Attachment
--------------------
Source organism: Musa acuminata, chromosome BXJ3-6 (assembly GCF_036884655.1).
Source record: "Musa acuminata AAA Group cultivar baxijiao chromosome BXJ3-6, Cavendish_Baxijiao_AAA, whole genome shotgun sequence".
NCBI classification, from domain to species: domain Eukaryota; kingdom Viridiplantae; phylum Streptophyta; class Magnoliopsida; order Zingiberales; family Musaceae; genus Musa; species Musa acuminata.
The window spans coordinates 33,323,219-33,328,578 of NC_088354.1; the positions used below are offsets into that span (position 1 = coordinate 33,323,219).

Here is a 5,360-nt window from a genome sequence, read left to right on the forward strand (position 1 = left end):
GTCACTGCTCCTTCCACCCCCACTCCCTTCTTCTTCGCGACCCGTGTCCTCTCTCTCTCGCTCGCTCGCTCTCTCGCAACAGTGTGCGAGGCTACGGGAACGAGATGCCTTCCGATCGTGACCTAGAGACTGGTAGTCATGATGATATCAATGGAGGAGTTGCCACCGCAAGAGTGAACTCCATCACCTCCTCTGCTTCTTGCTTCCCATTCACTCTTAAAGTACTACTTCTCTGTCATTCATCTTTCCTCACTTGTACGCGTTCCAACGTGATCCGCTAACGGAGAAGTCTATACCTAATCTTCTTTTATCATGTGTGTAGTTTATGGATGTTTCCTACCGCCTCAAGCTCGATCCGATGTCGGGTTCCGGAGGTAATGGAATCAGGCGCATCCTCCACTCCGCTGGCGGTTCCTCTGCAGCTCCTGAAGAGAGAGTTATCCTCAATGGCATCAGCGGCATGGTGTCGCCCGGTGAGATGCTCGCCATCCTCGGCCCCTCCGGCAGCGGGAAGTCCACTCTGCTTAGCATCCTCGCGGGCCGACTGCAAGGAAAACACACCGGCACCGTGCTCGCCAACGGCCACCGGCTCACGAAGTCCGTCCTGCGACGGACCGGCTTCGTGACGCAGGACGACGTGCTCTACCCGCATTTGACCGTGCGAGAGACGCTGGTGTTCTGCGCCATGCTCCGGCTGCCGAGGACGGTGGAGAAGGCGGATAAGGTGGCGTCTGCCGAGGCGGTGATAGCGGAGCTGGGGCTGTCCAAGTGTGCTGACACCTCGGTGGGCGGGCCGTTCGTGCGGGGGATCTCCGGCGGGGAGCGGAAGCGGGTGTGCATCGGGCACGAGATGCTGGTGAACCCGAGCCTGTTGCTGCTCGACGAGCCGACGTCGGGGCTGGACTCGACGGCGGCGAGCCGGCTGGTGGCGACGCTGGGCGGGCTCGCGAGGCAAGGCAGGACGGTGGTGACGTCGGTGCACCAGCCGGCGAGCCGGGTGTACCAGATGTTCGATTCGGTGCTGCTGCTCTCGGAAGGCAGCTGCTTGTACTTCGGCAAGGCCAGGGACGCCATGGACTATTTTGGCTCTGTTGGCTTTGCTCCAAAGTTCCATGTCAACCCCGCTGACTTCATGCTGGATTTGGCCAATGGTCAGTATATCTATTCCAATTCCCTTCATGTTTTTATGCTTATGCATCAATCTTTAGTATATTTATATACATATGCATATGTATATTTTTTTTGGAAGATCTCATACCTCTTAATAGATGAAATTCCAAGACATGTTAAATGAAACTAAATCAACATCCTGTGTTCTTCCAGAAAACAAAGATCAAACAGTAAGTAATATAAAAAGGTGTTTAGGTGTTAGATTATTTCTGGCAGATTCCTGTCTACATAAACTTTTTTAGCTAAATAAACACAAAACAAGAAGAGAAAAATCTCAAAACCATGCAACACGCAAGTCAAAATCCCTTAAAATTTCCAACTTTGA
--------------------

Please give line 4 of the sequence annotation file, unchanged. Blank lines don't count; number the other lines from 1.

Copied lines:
The window spans coordinates 33,323,219-33,328,578 of NC_088354.1; the positions used below are offsets into that span (position 1 = coordinate 33,323,219).